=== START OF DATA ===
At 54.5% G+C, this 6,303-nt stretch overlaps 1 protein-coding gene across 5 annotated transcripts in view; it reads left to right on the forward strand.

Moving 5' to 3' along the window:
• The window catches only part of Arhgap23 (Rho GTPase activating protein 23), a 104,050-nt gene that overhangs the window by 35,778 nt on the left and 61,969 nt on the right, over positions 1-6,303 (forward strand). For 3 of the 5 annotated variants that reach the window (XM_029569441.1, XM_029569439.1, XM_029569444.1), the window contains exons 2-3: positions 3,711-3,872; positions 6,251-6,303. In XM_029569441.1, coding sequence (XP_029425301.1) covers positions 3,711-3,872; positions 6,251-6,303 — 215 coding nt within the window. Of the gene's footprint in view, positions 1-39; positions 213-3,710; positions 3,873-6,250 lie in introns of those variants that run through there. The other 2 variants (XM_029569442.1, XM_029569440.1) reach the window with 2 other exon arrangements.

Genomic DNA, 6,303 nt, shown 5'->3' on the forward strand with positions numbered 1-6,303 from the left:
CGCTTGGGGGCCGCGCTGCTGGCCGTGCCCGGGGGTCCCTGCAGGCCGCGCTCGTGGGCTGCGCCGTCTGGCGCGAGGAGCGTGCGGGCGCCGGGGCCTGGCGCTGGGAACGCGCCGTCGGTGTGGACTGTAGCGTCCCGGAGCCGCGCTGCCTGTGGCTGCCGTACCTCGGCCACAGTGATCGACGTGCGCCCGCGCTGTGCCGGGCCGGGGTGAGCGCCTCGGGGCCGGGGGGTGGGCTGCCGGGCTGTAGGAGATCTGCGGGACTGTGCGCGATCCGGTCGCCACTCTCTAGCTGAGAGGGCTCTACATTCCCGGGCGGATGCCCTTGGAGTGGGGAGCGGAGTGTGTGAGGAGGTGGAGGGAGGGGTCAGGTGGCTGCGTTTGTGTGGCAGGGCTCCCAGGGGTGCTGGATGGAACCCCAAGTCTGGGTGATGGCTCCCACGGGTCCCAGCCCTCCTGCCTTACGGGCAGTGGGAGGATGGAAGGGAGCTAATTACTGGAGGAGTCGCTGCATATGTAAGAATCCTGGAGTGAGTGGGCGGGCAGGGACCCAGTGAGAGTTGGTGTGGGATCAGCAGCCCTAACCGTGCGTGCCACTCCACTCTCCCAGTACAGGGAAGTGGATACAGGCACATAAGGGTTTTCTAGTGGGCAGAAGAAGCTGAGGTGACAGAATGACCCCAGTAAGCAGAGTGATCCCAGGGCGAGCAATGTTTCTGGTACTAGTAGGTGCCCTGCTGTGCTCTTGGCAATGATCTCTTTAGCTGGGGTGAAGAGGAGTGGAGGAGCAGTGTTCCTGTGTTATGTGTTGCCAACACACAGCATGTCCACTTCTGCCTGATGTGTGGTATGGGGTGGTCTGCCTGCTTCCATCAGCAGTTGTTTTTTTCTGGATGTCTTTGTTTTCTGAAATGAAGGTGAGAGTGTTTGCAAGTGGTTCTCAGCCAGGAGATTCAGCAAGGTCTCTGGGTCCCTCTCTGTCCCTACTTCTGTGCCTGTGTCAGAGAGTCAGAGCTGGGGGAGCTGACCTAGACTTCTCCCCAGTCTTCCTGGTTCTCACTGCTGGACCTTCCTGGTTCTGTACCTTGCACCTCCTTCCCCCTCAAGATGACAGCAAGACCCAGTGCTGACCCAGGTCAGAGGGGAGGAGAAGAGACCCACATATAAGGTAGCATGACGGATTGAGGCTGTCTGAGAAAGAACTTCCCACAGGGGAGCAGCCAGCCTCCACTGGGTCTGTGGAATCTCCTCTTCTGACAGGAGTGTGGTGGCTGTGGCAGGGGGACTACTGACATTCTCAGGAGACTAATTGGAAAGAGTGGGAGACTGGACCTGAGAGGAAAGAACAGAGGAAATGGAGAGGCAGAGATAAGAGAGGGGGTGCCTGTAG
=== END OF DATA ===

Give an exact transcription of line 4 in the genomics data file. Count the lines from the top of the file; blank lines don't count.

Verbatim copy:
Genomic DNA, 6,303 nt, shown 5'->3' on the forward strand with positions numbered 1-6,303 from the left: